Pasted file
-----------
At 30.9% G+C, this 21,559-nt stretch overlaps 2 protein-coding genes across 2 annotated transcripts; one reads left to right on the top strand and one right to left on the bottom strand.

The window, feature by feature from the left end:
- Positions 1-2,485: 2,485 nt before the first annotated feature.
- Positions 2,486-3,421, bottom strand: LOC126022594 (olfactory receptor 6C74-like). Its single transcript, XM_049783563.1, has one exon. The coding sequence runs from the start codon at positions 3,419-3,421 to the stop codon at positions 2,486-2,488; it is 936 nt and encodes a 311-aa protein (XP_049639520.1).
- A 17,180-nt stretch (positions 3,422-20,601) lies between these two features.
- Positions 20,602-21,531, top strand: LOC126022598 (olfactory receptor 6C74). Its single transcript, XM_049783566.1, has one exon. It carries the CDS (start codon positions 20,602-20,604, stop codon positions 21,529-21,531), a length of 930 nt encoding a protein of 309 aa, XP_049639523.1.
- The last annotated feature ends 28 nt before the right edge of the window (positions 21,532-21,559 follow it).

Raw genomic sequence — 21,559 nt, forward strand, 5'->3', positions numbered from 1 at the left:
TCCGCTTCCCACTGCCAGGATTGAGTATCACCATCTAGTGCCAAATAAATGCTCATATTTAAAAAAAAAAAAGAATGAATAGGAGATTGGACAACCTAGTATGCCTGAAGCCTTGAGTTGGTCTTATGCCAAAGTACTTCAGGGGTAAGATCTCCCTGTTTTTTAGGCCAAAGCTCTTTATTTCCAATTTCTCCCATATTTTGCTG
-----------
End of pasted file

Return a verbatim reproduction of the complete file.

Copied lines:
At 30.9% G+C, this 21,559-nt stretch overlaps 2 protein-coding genes across 2 annotated transcripts; one reads left to right on the top strand and one right to left on the bottom strand.

The window, feature by feature from the left end:
- Positions 1-2,485: 2,485 nt before the first annotated feature.
- Positions 2,486-3,421, bottom strand: LOC126022594 (olfactory receptor 6C74-like). Its single transcript, XM_049783563.1, has one exon. The coding sequence runs from the start codon at positions 3,419-3,421 to the stop codon at positions 2,486-2,488; it is 936 nt and encodes a 311-aa protein (XP_049639520.1).
- A 17,180-nt stretch (positions 3,422-20,601) lies between these two features.
- Positions 20,602-21,531, top strand: LOC126022598 (olfactory receptor 6C74). Its single transcript, XM_049783566.1, has one exon. It carries the CDS (start codon positions 20,602-20,604, stop codon positions 21,529-21,531), a length of 930 nt encoding a protein of 309 aa, XP_049639523.1.
- The last annotated feature ends 28 nt before the right edge of the window (positions 21,532-21,559 follow it).

Raw genomic sequence — 21,559 nt, forward strand, 5'->3', positions numbered from 1 at the left:
TCCGCTTCCCACTGCCAGGATTGAGTATCACCATCTAGTGCCAAATAAATGCTCATATTTAAAAAAAAAAAAGAATGAATAGGAGATTGGACAACCTAGTATGCCTGAAGCCTTGAGTTGGTCTTATGCCAAAGTACTTCAGGGGTAAGATCTCCCTGTTTTTTAGGCCAAAGCTCTTTATTTCCAATTTCTCCCATATTTTGCTG